There are a small number of Viking place-names in the Billingham and Stockton area, notably those beginning with Thorpe, such as Thorpe Thewles which means the ‘farm of the immoral’. The local term ‘beck’ used for streams in the area is of Viking origin though the Billingham area also has a stream called the North Burn – burn being a word of Anglo-Saxon origin that is used today by the Scots and Northumbrians.

The Saxon tower of Billingham church.
The Saxon tower of Billingham church. Photo © David Simpson 2018

After Viking times Billinghamshire was the estate of the Priors of Durham Cathedral and it was given to them or confirmed as their possession by King William I. The shire included Billingham, Belasis, Cowpen Bewley, Newton Bewley and Wolviston.

Billingham church, dedicated to  St Cuthbert, is one of Billingham’s biggest surprises with a Saxon tower dating to 1000AD though some other parts of the church including parts of the nave are older, dating to the 7th or early 8th century. Modern extensions of the church date to the Victorian era and late 1930s.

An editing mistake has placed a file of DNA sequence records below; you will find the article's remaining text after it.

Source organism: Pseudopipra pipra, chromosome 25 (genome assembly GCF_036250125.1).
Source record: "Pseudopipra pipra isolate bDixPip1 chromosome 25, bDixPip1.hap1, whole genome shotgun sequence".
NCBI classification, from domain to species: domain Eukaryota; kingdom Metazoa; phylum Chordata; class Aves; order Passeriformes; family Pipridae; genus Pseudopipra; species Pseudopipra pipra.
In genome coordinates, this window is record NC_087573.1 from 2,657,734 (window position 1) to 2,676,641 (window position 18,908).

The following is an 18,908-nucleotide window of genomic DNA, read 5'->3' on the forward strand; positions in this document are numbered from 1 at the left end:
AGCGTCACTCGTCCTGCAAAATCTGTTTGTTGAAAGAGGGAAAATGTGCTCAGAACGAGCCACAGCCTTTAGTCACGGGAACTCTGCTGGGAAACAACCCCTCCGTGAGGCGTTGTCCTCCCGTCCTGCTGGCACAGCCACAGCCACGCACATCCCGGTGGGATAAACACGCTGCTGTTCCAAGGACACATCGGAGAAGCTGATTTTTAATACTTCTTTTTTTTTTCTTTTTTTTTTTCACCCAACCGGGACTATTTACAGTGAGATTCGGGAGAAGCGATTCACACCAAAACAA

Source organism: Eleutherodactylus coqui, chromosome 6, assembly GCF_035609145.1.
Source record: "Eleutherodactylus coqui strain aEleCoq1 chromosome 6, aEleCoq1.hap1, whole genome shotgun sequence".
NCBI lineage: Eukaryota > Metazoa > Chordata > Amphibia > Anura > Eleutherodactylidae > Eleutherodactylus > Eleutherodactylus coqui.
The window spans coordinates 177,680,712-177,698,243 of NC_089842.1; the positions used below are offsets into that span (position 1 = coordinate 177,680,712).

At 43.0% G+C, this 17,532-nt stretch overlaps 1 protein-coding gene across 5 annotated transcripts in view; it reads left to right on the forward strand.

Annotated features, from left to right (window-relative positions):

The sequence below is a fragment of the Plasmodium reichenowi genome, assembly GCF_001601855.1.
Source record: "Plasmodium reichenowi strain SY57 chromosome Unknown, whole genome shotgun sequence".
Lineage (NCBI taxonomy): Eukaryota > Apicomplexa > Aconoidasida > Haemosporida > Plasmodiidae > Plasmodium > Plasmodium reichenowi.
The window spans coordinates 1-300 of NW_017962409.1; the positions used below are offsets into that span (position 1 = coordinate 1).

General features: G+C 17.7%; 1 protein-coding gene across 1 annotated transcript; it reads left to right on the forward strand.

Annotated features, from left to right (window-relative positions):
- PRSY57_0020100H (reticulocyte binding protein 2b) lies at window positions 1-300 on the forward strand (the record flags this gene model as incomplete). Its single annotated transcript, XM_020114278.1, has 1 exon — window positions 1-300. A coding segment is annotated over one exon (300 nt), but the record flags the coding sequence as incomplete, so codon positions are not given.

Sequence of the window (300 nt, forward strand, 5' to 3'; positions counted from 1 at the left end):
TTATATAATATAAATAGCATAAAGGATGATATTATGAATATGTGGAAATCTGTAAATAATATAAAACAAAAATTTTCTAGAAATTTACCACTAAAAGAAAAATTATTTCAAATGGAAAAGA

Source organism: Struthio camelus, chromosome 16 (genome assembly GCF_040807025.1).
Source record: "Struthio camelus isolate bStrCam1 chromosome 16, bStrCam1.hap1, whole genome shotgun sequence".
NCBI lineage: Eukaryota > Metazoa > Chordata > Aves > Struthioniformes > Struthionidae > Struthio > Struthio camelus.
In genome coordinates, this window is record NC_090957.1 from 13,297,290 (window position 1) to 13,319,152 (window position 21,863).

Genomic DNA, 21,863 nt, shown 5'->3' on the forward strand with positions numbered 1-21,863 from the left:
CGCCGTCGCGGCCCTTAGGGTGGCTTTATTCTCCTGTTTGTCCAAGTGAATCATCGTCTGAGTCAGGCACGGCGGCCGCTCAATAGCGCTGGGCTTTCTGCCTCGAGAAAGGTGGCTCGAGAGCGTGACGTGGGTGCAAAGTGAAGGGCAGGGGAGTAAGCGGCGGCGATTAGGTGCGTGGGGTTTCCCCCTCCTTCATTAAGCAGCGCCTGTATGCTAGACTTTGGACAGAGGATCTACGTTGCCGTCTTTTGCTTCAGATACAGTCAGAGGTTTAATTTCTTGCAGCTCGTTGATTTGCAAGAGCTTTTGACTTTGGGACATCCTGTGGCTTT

In medieval times a family called Billingham descended from a man called John De Cowhird lived at Billingham and had taken their surname from the place though they later moved to Crook Hall near Durham City, a place with which they became more closely associated. By the 1600s notable families at Billingham were the Andersons and Chapmans.

In the nineteenth century Billingham was still a tiny village and was even smaller than the village of Norton, to the west, from which its lands were separated by the Lustrum Beck and a mill race. To the north of Billingham across the countryside to the north was Wolviston, a village that was then much larger than Billingham but now just falls short of being physically absorbed by the town of Billingham today.

Cowpen Bewley village near Billingham.
Cowpen Bewley village near Billingham. Photo © David Simpson 2018

Another village, called Cowpen Bewley lay across the countryside to the north east of Billingam near the Cowpen marshes. About the same size as the old village of Billingham, like Wolviston, it too has now almost been absorbed by Billingham’s growth. Between Wolviston and Cowpen Bewley another village, Newton Bewley still remains as an isolated separate village on the Stockton to Hartlepool road.